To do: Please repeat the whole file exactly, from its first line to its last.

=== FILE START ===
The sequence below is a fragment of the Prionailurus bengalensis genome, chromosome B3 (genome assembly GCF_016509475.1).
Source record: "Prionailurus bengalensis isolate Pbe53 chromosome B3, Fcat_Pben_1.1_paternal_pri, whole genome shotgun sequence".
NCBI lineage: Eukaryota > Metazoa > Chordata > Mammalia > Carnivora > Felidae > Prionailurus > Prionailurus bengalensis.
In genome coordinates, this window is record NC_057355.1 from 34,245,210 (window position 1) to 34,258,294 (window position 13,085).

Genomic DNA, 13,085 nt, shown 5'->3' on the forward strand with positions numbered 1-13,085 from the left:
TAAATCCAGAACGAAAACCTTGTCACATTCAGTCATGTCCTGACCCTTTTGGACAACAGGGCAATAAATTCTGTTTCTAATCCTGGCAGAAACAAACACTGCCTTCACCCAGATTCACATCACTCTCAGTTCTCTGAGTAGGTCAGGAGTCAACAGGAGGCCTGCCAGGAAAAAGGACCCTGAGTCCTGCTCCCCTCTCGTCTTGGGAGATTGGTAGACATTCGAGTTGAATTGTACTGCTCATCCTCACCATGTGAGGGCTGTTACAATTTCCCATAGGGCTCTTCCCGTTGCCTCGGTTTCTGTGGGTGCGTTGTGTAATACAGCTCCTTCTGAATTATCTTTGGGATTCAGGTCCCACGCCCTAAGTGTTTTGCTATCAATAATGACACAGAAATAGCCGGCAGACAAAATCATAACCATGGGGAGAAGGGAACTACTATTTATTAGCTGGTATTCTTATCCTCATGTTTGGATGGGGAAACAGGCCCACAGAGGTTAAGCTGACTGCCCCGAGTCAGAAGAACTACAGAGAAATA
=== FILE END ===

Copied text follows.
The sequence below is a fragment of the Prionailurus bengalensis genome, chromosome B3 (genome assembly GCF_016509475.1).
Source record: "Prionailurus bengalensis isolate Pbe53 chromosome B3, Fcat_Pben_1.1_paternal_pri, whole genome shotgun sequence".
NCBI lineage: Eukaryota > Metazoa > Chordata > Mammalia > Carnivora > Felidae > Prionailurus > Prionailurus bengalensis.
In genome coordinates, this window is record NC_057355.1 from 34,245,210 (window position 1) to 34,258,294 (window position 13,085).

Genomic DNA, 13,085 nt, shown 5'->3' on the forward strand with positions numbered 1-13,085 from the left:
TAAATCCAGAACGAAAACCTTGTCACATTCAGTCATGTCCTGACCCTTTTGGACAACAGGGCAATAAATTCTGTTTCTAATCCTGGCAGAAACAAACACTGCCTTCACCCAGATTCACATCACTCTCAGTTCTCTGAGTAGGTCAGGAGTCAACAGGAGGCCTGCCAGGAAAAAGGACCCTGAGTCCTGCTCCCCTCTCGTCTTGGGAGATTGGTAGACATTCGAGTTGAATTGTACTGCTCATCCTCACCATGTGAGGGCTGTTACAATTTCCCATAGGGCTCTTCCCGTTGCCTCGGTTTCTGTGGGTGCGTTGTGTAATACAGCTCCTTCTGAATTATCTTTGGGATTCAGGTCCCACGCCCTAAGTGTTTTGCTATCAATAATGACACAGAAATAGCCGGCAGACAAAATCATAACCATGGGGAGAAGGGAACTACTATTTATTAGCTGGTATTCTTATCCTCATGTTTGGATGGGGAAACAGGCCCACAGAGGTTAAGCTGACTGCCCCGAGTCAGAAGAACTACAGAGAAATA